NCPA - National Center for Policy Analysis


August 8, 2008

Many big public pensions funds have used their investment clout to push a social agenda.  But California's largest funds are learning that being virtuous doesn't always pay, says BusinessWeek.

Eight years ago, then-state treasurer Philip Angelides launched his "Double Bottom Line" initiative, espousing a philosophy of profits and social reform:

  • As part of the plan, the $239 billion California Public Employees' Retirement System (CalPERS) dropped investments in countries that lacked a free press, labor unions and other hallmarks of democracy.
  • CalPERS and the $162 billion California State Teachers' Retirement System (CalSTRS) also dumped tobacco stocks and plowed money into businesses and real estate that would benefit the local economy.

The strategy has been a drag on the returns of the funds, which overall have still trumped the S&P 500-stock index over the past five years:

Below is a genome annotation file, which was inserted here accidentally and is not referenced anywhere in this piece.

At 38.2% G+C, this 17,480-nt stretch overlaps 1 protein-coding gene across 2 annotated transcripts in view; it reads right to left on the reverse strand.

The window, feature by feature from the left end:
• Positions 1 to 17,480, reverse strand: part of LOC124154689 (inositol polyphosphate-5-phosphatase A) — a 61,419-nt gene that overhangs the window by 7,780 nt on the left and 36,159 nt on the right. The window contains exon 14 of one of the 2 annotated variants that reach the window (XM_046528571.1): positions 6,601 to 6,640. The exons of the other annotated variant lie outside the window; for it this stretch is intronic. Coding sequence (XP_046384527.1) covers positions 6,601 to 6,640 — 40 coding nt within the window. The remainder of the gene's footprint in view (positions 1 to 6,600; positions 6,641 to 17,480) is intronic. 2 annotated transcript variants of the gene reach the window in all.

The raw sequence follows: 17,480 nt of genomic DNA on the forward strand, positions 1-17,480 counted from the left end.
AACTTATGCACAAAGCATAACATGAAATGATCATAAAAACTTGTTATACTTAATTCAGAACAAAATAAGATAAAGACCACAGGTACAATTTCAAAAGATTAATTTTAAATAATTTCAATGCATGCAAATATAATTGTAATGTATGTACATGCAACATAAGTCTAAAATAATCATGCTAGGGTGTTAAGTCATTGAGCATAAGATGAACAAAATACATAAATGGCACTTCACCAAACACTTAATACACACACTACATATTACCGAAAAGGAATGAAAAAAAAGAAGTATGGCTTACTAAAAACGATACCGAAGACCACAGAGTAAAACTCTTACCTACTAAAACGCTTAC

• CalPERS, the largest pension fund in the United States, left $400 million on the table by screening out investments in China, Colombia and other countries.
  • CalSTRS revealed that its cigarette ban cost it $1 billion in lost gains.
  • With California home prices down nearly 40 percent in the past year and commercial properties off 15 percent, the funds' real estate bet could fizzle.

Adding to the cloud surrounding the strategy, its architect, Angelides, has been criticized for taking campaign contributions from money managers who did business with the funds -- some of whom benefited from the socially responsible shift. 

Source: Christopher Palmeri, "CalPERS: The Price of Good Intentions," BusinessWeek, August 11, 2008.

For text:


Browse more articles on Economic Issues